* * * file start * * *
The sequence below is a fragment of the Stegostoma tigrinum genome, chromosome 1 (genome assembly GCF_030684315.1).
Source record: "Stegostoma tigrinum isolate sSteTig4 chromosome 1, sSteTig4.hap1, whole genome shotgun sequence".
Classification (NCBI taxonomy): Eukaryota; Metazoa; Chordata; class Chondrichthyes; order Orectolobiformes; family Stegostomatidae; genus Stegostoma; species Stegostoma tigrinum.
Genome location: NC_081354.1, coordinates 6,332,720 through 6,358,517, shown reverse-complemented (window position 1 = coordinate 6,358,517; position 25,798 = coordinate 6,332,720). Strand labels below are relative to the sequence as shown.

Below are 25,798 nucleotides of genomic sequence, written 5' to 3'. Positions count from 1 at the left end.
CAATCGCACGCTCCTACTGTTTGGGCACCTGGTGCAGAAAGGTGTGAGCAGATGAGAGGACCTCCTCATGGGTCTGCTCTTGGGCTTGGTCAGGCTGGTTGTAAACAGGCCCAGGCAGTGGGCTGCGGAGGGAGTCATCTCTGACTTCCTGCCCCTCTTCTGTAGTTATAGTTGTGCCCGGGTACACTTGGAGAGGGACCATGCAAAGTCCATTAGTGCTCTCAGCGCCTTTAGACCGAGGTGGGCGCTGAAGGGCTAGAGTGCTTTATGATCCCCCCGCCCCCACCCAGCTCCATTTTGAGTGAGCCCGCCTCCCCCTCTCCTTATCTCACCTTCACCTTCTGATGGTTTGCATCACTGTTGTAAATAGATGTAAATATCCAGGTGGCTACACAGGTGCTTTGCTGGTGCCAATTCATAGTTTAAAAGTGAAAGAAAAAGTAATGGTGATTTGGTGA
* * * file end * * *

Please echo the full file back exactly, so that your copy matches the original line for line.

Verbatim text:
The sequence below is a fragment of the Stegostoma tigrinum genome, chromosome 1 (genome assembly GCF_030684315.1).
Source record: "Stegostoma tigrinum isolate sSteTig4 chromosome 1, sSteTig4.hap1, whole genome shotgun sequence".
Classification (NCBI taxonomy): Eukaryota; Metazoa; Chordata; class Chondrichthyes; order Orectolobiformes; family Stegostomatidae; genus Stegostoma; species Stegostoma tigrinum.
Genome location: NC_081354.1, coordinates 6,332,720 through 6,358,517, shown reverse-complemented (window position 1 = coordinate 6,358,517; position 25,798 = coordinate 6,332,720). Strand labels below are relative to the sequence as shown.

Below are 25,798 nucleotides of genomic sequence, written 5' to 3'. Positions count from 1 at the left end.
CAATCGCACGCTCCTACTGTTTGGGCACCTGGTGCAGAAAGGTGTGAGCAGATGAGAGGACCTCCTCATGGGTCTGCTCTTGGGCTTGGTCAGGCTGGTTGTAAACAGGCCCAGGCAGTGGGCTGCGGAGGGAGTCATCTCTGACTTCCTGCCCCTCTTCTGTAGTTATAGTTGTGCCCGGGTACACTTGGAGAGGGACCATGCAAAGTCCATTAGTGCTCTCAGCGCCTTTAGACCGAGGTGGGCGCTGAAGGGCTAGAGTGCTTTATGATCCCCCCGCCCCCACCCAGCTCCATTTTGAGTGAGCCCGCCTCCCCCTCTCCTTATCTCACCTTCACCTTCTGATGGTTTGCATCACTGTTGTAAATAGATGTAAATATCCAGGTGGCTACACAGGTGCTTTGCTGGTGCCAATTCATAGTTTAAAAGTGAAAGAAAAAGTAATGGTGATTTGGTGA